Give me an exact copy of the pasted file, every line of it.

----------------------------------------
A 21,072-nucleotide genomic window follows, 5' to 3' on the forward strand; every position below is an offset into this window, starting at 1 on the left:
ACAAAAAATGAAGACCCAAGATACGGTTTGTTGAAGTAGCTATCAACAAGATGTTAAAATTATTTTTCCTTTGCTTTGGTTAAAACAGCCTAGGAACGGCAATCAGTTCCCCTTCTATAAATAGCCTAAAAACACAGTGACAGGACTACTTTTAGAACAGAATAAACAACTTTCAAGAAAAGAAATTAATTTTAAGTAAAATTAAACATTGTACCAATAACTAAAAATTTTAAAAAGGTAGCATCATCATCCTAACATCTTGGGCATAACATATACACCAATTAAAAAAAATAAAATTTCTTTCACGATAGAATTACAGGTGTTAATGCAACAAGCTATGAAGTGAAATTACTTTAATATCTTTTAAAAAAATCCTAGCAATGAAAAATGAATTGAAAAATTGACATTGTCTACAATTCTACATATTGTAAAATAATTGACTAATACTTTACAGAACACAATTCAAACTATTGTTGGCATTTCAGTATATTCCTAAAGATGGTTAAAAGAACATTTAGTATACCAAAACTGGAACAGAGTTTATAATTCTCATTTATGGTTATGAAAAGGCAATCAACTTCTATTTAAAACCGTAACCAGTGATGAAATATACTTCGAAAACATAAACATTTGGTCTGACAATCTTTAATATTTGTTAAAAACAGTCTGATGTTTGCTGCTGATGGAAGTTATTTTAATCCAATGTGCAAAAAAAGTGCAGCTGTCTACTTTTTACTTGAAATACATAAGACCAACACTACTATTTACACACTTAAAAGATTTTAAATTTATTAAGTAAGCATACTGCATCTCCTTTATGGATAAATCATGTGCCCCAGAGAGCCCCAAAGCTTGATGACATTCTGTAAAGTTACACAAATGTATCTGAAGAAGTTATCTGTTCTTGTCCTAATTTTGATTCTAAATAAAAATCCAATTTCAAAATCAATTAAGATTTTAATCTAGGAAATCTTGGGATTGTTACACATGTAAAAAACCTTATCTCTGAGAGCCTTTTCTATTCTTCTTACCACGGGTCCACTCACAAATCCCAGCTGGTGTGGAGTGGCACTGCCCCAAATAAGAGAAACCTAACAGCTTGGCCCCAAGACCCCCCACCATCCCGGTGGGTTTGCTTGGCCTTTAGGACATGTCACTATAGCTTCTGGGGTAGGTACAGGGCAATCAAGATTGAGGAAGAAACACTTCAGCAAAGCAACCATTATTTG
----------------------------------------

A 21,072-nucleotide genomic window follows, 5' to 3' on the forward strand; every position below is an offset into this window, starting at 1 on the left:
ACAAAAAATGAAGACCCAAGATACGGTTTGTTGAAGTAGCTATCAACAAGATGTTAAAATTATTTTTCCTTTGCTTTGGTTAAAACAGCCTAGGAACGGCAATCAGTTCCCCTTCTATAAATAGCCTAAAAACACAGTGACAGGACTACTTTTAGAACAGAATAAACAACTTTCAAGAAAAGAAATTAATTTTAAGTAAAATTAAACATTGTACCAATAACTAAAAATTTTAAAAAGGTAGCATCATCATCCTAACATCTTGGGCATAACATATACACCAATTAAAAAAAATAAAATTTCTTTCACGATAGAATTACAGGTGTTAATGCAACAAGCTATGAAGTGAAATTACTTTAATATCTTTTAAAAAAATCCTAGCAATGAAAAATGAATTGAAAAATTGACATTGTCTACAATTCTACATATTGTAAAATAATTGACTAATACTTTACAGAACACAATTCAAACTATTGTTGGCATTTCAGTATATTCCTAAAGATGGTTAAAAGAACATTTAGTATACCAAAACTGGAACAGAGTTTATAATTCTCATTTATGGTTATGAAAAGGCAATCAACTTCTATTTAAAACCGTAACCAGTGATGAAATATACTTCGAAAACATAAACATTTGGTCTGACAATCTTTAATATTTGTTAAAAACAGTCTGATGTTTGCTGCTGATGGAAGTTATTTTAATCCAATGTGCAAAAAAAGTGCAGCTGTCTACTTTTTACTTGAAATACATAAGACCAACACTACTATTTACACACTTAAAAGATTTTAAATTTATTAAGTAAGCATACTGCATCTCCTTTATGGATAAATCATGTGCCCCAGAGAGCCCCAAAGCTTGATGACATTCTGTAAAGTTACACAAATGTATCTGAAGAAGTTATCTGTTCTTGTCCTAATTTTGATTCTAAATAAAAATCCAATTTCAAAATCAATTAAGATTTTAATCTAGGAAATCTTGGGATTGTTACACATGTAAAAAACCTTATCTCTGAGAGCCTTTTCTATTCTTCTTACCACGGGTCCACTCACAAATCCCAGCTGGTGTGGAGTGGCACTGCCCCAAATAAGAGAAACCTAACAGCTTGGCCCCAAGACCCCCCACCATCCCGGTGGGTTTGCTTGGCCTTTAGGACATGTCACTATAGCTTCTGGGGTAGGTACAGGGCAATCAAGATTGAGGAAGAAACACTTCAGCAAAGCAACCATTATTTG